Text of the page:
Image copyright REUTERS Image caption The Thomas Fire was the most destructive in California history
A southern California utility company has been charged with four crimes over the deliberate destruction of power lines to delay battling a wildfire that killed four people, destroyed thousands of homes and damaged or destroyed more than 2,000 other structures.
The so-called Thomas Fire, which erupted on 13 December last year, was the most destructive in California history.
Several families remain homeless as authorities continue to clear burnt out buildings on burned out homes.
See how it unfolded here.
In the criminal case filed on Tuesday, investigators said power lines owned by Southern California Edison Co were negligently operated and maintained by the utility company.
Image copyright: Reuters Image caption A memorial picture on the door of a house in Santa Paula
The cause of the blaze, which destroyed more than 1,000 buildings, remains under investigation by state and federal agencies.
The California Department of Forestry and Fire Protection (Cal Fire) has said a malfunction of a power line sparked the fire, but it is still examining the cause.
San Diego-based Southern California Edison has strongly denied allegations of criminal wrongdoing.
It claims a Cal Fire investigator determined that the fire started near a power pole after winds shifted.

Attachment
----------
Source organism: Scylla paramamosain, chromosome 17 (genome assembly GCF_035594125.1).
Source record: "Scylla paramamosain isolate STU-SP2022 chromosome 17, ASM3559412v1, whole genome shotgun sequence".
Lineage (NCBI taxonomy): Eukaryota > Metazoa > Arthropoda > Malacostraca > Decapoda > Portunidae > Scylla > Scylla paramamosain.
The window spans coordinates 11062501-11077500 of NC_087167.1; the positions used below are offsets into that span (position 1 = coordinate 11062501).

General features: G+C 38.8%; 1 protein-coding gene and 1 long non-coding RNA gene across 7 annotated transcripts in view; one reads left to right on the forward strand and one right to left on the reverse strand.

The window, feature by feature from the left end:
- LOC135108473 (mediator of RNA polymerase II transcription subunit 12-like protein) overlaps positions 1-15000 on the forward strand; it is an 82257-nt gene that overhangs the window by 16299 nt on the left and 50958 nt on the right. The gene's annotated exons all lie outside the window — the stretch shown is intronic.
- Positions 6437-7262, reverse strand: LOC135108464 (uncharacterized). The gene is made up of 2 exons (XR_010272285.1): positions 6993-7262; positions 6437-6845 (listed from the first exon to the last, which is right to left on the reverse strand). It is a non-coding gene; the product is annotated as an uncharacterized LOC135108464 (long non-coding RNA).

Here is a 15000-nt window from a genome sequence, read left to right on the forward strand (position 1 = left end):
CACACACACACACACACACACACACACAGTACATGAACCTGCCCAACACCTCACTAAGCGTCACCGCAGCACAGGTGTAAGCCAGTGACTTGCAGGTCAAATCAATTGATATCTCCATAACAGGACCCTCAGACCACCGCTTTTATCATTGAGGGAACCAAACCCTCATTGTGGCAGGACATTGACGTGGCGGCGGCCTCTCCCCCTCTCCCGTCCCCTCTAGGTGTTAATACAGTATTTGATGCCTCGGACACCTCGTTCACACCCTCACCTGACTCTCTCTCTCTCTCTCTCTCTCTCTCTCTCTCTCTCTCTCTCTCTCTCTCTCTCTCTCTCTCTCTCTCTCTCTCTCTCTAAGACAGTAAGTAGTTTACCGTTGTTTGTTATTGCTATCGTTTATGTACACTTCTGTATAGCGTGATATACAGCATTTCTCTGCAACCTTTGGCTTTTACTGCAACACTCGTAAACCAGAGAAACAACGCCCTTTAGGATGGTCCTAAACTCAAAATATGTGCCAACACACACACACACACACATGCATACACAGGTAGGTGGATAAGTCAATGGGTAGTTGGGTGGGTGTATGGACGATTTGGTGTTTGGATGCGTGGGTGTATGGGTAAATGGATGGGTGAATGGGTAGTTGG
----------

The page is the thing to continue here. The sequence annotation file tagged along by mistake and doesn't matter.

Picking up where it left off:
“The California Public Utilities Commission has reviewed and supported the investigation and decided to take the action recommended by Cal Fire,” said Edison spokesman Paul Klein.
“Once the California PUC issues its ruling, we look forward to resolving the issue quickly.”
In the criminal indictment, investigators argued the power lines were negligently maintained with carelessness “to frustrate” the rapid response of firefighters.
Image copyright Getty Images Image caption The Thomas Fire began December 13
They also said Edison had a five-year history of failing to maintain the wires and knowingly jeopardised public safety and property in the area.
In a statement posted on its website, Edison said it had supported the investigation and had “not been advised of the details of this investigation at any time”.
Image copyright AFP Image caption Investigators believe the fire was caused by a power line
The Thomas Fire had charred more than 281,000 acres – or 424 sq miles – in Ventura and Santa Barbara counties by the time it was brought under control on 25 December, two days after it was started.
Cal Fire said the fire, which started on the dry Santa Ana winds, was the largest by area that had ever been controlled in the state.
It also consumed 15% of the land in Ventura County – the county from which many of the victims in the fire were from.